https://www.interweave.com/store/handwoven-january-february-2002-digital-edition

                    Jennifer Moore has a fabulous article on page 27 which is a doubleweave sampler/workshop.  I followed the project and really got to learn what doubleweave is and how it can be used to advantage.

                    On page 40 of that issue is a Harrisville Shetland doubleweave blanket project for 4 shafts on a loom with a 30″ weaving width.  After washing, the author says, there is 15% takeup/shrinkage in width and length. The 3.5 yard warp (29.25″ in reed) produces a finished blanket which is 49.5 x 76.5 inches plus fringe.  This project uses a 12-dent reed for the Harrisville Shetland, with a sett of 24 epi (2/dent).

                    In that project/article, the author speaks to what is needed to produce a smooth fold, such that the fold on the selvedge (where the two layers are connected) is not apparent down the center when the blanket is fully opened.  In addition to the author’s suggestion, another excellent weaving source, Madelyn van der Hoogt (former editor of Handwoven magazine who now runs the wonderful Weavers’ School near my summer home north of Seattle) speaks to a different doubleweave fold technique in this article:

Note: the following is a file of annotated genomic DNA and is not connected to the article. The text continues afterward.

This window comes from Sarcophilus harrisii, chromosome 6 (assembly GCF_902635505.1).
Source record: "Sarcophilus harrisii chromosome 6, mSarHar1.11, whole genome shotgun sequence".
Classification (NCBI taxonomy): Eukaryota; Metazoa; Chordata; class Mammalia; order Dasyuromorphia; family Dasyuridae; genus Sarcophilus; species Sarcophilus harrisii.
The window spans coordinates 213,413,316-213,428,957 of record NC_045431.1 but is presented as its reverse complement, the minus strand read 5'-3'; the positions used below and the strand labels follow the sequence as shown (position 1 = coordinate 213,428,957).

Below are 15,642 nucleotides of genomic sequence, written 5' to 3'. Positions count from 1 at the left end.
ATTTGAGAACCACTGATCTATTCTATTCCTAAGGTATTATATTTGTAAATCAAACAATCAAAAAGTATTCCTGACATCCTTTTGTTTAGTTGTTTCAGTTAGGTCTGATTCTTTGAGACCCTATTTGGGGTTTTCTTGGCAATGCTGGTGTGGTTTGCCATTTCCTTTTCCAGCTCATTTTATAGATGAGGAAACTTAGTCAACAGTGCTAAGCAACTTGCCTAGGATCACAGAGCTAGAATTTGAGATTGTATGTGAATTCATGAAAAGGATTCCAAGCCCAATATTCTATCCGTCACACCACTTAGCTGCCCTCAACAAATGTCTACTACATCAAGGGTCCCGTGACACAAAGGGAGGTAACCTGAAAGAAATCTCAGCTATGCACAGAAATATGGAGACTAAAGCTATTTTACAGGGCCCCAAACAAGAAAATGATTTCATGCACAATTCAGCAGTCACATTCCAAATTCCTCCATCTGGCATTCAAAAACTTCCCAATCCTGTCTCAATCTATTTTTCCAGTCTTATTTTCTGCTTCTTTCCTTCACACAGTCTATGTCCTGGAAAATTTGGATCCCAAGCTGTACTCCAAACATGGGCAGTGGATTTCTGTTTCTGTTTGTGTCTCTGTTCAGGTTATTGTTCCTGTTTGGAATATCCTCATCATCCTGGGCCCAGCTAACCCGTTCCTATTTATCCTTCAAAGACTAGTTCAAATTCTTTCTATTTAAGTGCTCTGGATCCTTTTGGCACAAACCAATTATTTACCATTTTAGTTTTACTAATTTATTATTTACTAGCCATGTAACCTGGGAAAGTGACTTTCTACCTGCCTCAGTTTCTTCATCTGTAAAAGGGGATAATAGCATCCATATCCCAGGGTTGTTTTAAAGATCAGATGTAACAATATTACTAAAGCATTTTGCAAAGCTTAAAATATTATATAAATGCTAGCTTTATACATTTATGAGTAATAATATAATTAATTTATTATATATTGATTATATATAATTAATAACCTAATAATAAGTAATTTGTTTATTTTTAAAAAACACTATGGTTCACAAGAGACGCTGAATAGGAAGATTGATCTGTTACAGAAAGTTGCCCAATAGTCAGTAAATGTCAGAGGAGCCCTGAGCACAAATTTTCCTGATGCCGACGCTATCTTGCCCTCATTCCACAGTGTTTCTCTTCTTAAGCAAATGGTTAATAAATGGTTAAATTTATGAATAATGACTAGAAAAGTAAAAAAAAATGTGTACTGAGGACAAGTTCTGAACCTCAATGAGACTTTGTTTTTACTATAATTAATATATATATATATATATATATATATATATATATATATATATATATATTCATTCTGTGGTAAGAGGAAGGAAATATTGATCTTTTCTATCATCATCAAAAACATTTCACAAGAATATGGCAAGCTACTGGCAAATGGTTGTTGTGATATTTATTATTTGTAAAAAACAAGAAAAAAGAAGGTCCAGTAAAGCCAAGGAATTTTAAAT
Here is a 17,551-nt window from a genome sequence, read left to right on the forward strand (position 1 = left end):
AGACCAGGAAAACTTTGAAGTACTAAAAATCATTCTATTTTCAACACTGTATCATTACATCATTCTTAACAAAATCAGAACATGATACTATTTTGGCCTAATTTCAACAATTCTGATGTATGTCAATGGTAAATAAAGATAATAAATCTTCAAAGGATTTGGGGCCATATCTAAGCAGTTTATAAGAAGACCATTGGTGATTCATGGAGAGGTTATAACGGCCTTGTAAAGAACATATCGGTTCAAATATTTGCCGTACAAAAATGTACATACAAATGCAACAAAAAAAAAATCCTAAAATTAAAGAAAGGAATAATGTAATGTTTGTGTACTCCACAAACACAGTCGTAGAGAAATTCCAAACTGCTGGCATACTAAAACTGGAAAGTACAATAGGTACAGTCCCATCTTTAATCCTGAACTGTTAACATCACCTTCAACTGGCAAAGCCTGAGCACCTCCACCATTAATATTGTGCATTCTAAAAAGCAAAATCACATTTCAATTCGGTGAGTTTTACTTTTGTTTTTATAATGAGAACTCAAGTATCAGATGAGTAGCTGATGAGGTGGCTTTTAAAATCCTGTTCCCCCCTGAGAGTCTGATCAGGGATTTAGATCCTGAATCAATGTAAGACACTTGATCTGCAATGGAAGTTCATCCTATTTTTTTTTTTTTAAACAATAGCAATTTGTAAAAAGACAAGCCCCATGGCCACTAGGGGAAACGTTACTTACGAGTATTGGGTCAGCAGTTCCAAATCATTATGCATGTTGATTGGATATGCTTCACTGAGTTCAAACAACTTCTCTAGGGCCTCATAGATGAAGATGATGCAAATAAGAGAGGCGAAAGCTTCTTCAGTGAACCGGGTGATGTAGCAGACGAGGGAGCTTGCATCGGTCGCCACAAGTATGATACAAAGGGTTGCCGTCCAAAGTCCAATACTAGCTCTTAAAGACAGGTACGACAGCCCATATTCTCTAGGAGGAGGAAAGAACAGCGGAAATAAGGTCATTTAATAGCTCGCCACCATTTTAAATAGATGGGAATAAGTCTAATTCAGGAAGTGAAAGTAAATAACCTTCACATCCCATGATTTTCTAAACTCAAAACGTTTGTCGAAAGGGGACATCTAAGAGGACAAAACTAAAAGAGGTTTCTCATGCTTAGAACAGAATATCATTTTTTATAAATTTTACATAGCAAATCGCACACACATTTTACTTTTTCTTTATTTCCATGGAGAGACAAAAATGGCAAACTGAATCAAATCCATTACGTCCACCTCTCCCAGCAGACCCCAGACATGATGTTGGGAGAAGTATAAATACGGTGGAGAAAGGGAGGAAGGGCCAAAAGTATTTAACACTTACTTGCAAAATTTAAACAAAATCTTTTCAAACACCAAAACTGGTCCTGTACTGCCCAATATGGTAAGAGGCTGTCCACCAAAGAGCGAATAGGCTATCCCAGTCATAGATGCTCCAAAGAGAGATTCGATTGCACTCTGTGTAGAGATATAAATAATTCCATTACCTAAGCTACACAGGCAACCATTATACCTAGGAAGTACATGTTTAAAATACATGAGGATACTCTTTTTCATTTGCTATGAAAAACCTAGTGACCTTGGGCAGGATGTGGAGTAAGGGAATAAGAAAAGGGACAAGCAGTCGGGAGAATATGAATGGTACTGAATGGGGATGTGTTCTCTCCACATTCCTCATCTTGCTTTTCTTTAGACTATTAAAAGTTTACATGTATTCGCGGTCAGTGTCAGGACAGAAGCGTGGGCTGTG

https://www.interweave.com/article/weaving/doubleweave-doublewide-smooth-fold/

                    Hopefully, others can speak to your question about your yarn of choice and the proper sett (and which reed) would be most suitable for your blanket.

                    I hope all this helps your understanding of doubleweave just a bit – good luck with your project!

                    Patricia

                    in reply to: Back to Season 1 – questions on episode 8.2 (David loom) #49625
                    Patricia
                    Participant

                      Thank you so much for your prompt and helpful replies!

                      Sandra, I totally missed Jane’s comment at the 4-minute mark about the lower warp being just above the shuttle race (and clearly I can adjust the angle of the sliding beater bar at that time).